In Lieu of Conclusions: Tentative Lessons from a Contested Frontier
ROBERT MARANTO, SCOTT MILLIMAN, FREDERICK HESS, APRIL GRESHAM
Schools embody our highest hopes and our worst fears. We want them to be places where our children are raised to be virtuous and capable citizens, but we fear they may be places where our children are exposed to nefarious influences and permitted to founder. We have a mythical conception of public schools as anchors of the communities, or as places where communities together settle upon shared values and invest for the common welfare, but we too often see schools as riddled by inattention and neglect, or by conflict and gridlock.
Against a backdrop of hopes and fears, school choice plans have won widespread attention in recent years. Although numerous scholarly works have explored school choice, the work has been of necessity either theoretical or speculative, with much of the latter based on small-scale choice programs or on statistical speculations based on private school enrollments. In Arizona, for the first time, a state has implemented relatively comprehensive school choice through charter schools. The works in this volume represent the first published examination of a large-scale, comprehensive school choice system in the real world.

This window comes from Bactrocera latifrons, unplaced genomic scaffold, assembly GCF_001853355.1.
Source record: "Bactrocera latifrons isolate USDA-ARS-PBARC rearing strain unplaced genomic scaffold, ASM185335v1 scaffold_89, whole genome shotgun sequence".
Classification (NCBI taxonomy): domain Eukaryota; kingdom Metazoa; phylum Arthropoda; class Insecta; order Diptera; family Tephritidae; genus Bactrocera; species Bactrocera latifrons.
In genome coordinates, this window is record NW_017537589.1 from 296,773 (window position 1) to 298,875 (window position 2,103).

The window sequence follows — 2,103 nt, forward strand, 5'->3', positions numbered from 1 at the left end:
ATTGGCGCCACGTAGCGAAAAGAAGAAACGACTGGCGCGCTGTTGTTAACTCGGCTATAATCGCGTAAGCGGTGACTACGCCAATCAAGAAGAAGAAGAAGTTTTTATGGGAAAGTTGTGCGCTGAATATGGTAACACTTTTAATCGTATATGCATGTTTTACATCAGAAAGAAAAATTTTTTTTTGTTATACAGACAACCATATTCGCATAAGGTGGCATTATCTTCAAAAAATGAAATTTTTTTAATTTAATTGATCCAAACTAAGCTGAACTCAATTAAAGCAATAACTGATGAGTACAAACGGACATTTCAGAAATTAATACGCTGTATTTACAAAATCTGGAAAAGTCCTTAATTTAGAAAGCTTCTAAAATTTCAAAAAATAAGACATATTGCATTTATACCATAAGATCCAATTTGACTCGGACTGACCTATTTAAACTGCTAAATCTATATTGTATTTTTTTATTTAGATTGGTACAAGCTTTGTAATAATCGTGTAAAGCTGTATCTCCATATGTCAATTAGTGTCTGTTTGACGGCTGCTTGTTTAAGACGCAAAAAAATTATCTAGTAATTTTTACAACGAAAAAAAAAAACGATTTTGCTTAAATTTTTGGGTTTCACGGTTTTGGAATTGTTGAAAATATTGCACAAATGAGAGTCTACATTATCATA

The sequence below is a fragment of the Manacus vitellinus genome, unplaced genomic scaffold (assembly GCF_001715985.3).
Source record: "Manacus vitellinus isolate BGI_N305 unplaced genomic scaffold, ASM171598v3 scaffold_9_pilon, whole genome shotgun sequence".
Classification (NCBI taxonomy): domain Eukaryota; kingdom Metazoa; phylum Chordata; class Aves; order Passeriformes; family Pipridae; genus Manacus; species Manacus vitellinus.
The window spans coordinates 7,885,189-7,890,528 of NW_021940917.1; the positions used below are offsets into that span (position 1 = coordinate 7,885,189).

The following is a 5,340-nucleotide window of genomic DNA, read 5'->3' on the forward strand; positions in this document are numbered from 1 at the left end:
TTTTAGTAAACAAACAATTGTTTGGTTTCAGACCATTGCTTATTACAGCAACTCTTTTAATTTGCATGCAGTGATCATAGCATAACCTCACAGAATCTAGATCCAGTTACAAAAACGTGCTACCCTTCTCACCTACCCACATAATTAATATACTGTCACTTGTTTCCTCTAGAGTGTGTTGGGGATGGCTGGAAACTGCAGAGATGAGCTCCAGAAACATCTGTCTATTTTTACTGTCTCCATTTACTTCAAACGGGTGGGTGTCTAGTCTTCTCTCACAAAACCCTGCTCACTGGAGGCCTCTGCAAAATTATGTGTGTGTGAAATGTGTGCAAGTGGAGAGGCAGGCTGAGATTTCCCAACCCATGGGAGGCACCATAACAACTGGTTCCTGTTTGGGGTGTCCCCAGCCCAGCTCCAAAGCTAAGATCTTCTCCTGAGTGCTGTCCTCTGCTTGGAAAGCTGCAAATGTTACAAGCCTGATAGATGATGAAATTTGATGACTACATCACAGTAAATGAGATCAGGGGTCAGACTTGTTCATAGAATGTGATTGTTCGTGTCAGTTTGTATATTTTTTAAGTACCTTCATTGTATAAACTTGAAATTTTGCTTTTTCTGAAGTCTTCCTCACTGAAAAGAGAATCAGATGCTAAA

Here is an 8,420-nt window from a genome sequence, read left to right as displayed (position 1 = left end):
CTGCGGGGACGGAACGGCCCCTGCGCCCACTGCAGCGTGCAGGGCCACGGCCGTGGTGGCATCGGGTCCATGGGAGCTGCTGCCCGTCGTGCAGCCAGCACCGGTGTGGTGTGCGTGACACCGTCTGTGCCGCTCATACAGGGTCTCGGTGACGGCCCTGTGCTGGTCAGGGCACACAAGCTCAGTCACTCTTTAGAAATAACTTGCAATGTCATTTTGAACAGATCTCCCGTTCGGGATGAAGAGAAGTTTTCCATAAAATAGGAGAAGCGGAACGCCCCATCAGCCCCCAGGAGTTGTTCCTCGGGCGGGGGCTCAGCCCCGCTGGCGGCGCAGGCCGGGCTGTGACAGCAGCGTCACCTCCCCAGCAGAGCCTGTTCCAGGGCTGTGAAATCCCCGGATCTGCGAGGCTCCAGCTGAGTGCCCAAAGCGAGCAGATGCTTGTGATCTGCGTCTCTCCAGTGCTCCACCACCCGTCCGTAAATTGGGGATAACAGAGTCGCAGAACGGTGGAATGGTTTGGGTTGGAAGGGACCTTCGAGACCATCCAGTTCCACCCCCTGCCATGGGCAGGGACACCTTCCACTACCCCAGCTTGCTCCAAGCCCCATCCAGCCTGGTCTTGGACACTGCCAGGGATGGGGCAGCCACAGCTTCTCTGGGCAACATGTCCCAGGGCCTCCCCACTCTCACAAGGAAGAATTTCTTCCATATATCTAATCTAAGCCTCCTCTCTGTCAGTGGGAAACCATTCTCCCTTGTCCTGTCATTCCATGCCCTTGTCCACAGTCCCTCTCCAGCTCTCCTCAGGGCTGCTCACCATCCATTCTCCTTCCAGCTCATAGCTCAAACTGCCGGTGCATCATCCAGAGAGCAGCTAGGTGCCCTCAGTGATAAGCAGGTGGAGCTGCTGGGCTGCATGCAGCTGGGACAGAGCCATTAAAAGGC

In Arizona and across the nation, the frontiers of school choice are sharply contested terrain. As in Rashomon, different observers see very different events. Still, it is our contention that a careful reading of the works in this volume presents several lessons for policy makers, educators, and citizens in other states.